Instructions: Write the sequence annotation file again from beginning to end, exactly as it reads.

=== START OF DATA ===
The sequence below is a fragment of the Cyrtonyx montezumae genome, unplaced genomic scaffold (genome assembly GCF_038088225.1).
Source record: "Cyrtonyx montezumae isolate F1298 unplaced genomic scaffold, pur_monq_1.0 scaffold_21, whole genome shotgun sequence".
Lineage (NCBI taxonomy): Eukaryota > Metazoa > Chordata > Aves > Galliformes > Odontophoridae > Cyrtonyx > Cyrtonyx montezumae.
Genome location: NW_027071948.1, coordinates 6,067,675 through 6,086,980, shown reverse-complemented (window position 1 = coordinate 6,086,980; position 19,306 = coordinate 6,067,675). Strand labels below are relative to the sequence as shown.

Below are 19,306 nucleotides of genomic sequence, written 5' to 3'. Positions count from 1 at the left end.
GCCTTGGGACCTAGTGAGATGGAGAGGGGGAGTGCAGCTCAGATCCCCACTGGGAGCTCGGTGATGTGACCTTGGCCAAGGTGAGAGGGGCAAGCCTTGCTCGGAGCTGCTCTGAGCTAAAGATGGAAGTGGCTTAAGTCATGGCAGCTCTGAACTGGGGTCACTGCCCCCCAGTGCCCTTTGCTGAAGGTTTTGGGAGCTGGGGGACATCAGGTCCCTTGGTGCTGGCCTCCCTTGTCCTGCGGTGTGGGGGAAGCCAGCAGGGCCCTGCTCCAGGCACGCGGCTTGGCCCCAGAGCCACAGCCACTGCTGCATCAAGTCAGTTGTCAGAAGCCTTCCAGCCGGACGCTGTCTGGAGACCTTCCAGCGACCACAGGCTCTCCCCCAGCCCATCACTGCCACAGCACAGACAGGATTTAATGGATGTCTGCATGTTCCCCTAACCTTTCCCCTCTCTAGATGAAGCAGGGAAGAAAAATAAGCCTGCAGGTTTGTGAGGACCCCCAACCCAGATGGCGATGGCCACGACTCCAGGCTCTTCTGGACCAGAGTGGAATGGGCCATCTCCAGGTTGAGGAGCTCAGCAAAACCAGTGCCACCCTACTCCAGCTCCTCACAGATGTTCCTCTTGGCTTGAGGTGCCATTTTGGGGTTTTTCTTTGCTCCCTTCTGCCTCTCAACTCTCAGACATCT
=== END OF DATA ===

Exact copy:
The sequence below is a fragment of the Cyrtonyx montezumae genome, unplaced genomic scaffold (genome assembly GCF_038088225.1).
Source record: "Cyrtonyx montezumae isolate F1298 unplaced genomic scaffold, pur_monq_1.0 scaffold_21, whole genome shotgun sequence".
Lineage (NCBI taxonomy): Eukaryota > Metazoa > Chordata > Aves > Galliformes > Odontophoridae > Cyrtonyx > Cyrtonyx montezumae.
Genome location: NW_027071948.1, coordinates 6,067,675 through 6,086,980, shown reverse-complemented (window position 1 = coordinate 6,086,980; position 19,306 = coordinate 6,067,675). Strand labels below are relative to the sequence as shown.

Below are 19,306 nucleotides of genomic sequence, written 5' to 3'. Positions count from 1 at the left end.
GCCTTGGGACCTAGTGAGATGGAGAGGGGGAGTGCAGCTCAGATCCCCACTGGGAGCTCGGTGATGTGACCTTGGCCAAGGTGAGAGGGGCAAGCCTTGCTCGGAGCTGCTCTGAGCTAAAGATGGAAGTGGCTTAAGTCATGGCAGCTCTGAACTGGGGTCACTGCCCCCCAGTGCCCTTTGCTGAAGGTTTTGGGAGCTGGGGGACATCAGGTCCCTTGGTGCTGGCCTCCCTTGTCCTGCGGTGTGGGGGAAGCCAGCAGGGCCCTGCTCCAGGCACGCGGCTTGGCCCCAGAGCCACAGCCACTGCTGCATCAAGTCAGTTGTCAGAAGCCTTCCAGCCGGACGCTGTCTGGAGACCTTCCAGCGACCACAGGCTCTCCCCCAGCCCATCACTGCCACAGCACAGACAGGATTTAATGGATGTCTGCATGTTCCCCTAACCTTTCCCCTCTCTAGATGAAGCAGGGAAGAAAAATAAGCCTGCAGGTTTGTGAGGACCCCCAACCCAGATGGCGATGGCCACGACTCCAGGCTCTTCTGGACCAGAGTGGAATGGGCCATCTCCAGGTTGAGGAGCTCAGCAAAACCAGTGCCACCCTACTCCAGCTCCTCACAGATGTTCCTCTTGGCTTGAGGTGCCATTTTGGGGTTTTTCTTTGCTCCCTTCTGCCTCTCAACTCTCAGACATCT